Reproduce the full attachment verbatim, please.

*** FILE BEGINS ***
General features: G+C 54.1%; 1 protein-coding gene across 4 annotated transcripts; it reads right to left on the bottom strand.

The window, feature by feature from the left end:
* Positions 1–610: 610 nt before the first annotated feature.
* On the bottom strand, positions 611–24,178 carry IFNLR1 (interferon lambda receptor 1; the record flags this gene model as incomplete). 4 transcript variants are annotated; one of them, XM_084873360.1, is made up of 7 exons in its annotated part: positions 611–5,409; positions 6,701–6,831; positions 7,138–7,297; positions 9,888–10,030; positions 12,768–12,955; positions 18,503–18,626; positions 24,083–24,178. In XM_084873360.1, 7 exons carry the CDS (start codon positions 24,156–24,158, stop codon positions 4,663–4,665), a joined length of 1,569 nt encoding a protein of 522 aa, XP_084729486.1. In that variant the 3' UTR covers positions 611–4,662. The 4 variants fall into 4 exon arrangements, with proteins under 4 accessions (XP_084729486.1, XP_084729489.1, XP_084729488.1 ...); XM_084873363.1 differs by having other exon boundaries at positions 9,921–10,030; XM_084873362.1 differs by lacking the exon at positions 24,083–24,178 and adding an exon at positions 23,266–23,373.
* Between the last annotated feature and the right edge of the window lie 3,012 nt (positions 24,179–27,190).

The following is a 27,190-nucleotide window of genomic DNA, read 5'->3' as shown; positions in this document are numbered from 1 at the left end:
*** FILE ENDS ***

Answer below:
General features: G+C 54.1%; 1 protein-coding gene across 4 annotated transcripts; it reads right to left on the bottom strand.

The window, feature by feature from the left end:
* Positions 1–610: 610 nt before the first annotated feature.
* On the bottom strand, positions 611–24,178 carry IFNLR1 (interferon lambda receptor 1; the record flags this gene model as incomplete). 4 transcript variants are annotated; one of them, XM_084873360.1, is made up of 7 exons in its annotated part: positions 611–5,409; positions 6,701–6,831; positions 7,138–7,297; positions 9,888–10,030; positions 12,768–12,955; positions 18,503–18,626; positions 24,083–24,178. In XM_084873360.1, 7 exons carry the CDS (start codon positions 24,156–24,158, stop codon positions 4,663–4,665), a joined length of 1,569 nt encoding a protein of 522 aa, XP_084729486.1. In that variant the 3' UTR covers positions 611–4,662. The 4 variants fall into 4 exon arrangements, with proteins under 4 accessions (XP_084729486.1, XP_084729489.1, XP_084729488.1 ...); XM_084873363.1 differs by having other exon boundaries at positions 9,921–10,030; XM_084873362.1 differs by lacking the exon at positions 24,083–24,178 and adding an exon at positions 23,266–23,373.
* Between the last annotated feature and the right edge of the window lie 3,012 nt (positions 24,179–27,190).

The following is a 27,190-nucleotide window of genomic DNA, read 5'->3' as shown; positions in this document are numbered from 1 at the left end: